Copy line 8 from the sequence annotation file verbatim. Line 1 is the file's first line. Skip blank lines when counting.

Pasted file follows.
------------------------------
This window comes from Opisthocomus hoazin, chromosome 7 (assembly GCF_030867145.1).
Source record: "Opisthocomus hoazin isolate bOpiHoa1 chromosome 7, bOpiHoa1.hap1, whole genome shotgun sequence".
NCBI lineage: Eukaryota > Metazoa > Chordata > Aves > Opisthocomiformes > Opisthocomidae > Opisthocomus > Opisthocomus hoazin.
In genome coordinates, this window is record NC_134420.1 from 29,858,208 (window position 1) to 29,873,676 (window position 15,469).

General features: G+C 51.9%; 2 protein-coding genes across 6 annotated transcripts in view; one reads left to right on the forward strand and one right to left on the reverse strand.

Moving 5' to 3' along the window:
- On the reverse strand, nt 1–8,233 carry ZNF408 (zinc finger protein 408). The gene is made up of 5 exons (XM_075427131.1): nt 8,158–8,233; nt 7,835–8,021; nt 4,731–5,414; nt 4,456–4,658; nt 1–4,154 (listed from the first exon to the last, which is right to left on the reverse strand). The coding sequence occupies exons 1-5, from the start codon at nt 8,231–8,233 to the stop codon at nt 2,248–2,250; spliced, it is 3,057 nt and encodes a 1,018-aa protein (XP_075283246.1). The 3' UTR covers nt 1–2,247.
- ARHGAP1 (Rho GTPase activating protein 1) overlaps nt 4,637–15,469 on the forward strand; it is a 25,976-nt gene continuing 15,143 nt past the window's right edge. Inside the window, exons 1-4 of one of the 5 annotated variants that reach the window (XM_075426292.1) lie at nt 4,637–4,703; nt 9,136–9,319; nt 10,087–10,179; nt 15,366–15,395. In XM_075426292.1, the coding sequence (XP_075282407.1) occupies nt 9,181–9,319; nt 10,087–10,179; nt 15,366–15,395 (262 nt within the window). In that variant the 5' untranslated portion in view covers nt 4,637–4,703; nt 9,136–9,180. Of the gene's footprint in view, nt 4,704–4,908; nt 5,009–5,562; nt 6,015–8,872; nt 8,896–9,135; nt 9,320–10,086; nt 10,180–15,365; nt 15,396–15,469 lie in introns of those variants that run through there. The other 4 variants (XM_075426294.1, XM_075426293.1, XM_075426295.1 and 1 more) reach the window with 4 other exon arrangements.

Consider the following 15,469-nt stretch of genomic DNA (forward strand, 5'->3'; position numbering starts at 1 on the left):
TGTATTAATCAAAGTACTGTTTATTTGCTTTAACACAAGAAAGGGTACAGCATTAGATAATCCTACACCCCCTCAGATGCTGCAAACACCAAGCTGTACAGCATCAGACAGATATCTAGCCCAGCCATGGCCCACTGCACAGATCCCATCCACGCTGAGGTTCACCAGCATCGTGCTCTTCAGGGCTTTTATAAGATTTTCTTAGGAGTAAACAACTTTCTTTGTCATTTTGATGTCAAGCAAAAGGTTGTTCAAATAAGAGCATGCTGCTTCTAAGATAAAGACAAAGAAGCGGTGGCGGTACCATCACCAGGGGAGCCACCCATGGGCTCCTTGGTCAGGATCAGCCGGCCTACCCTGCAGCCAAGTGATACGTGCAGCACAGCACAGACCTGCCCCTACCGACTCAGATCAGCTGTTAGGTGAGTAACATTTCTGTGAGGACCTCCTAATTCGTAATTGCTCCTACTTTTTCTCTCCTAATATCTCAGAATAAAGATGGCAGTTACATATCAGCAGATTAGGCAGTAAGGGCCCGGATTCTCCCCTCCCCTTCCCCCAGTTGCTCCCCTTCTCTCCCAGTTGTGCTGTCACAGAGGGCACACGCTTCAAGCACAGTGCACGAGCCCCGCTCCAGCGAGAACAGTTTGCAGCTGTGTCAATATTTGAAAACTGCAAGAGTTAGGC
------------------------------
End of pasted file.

- ARHGAP1 (Rho GTPase activating protein 1) overlaps nt 4,637–15,469 on the forward strand; it is a 25,976-nt gene continuing 15,143 nt past the window's right edge. Inside the window, exons 1-4 of one of the 5 annotated variants that reach the window (XM_075426292.1) lie at nt 4,637–4,703; nt 9,136–9,319; nt 10,087–10,179; nt 15,366–15,395. In XM_075426292.1, the coding sequence (XP_075282407.1) occupies nt 9,181–9,319; nt 10,087–10,179; nt 15,366–15,395 (262 nt within the window). In that variant the 5' untranslated portion in view covers nt 4,637–4,703; nt 9,136–9,180. Of the gene's footprint in view, nt 4,704–4,908; nt 5,009–5,562; nt 6,015–8,872; nt 8,896–9,135; nt 9,320–10,086; nt 10,180–15,365; nt 15,396–15,469 lie in introns of those variants that run through there. The other 4 variants (XM_075426294.1, XM_075426293.1, XM_075426295.1 and 1 more) reach the window with 4 other exon arrangements.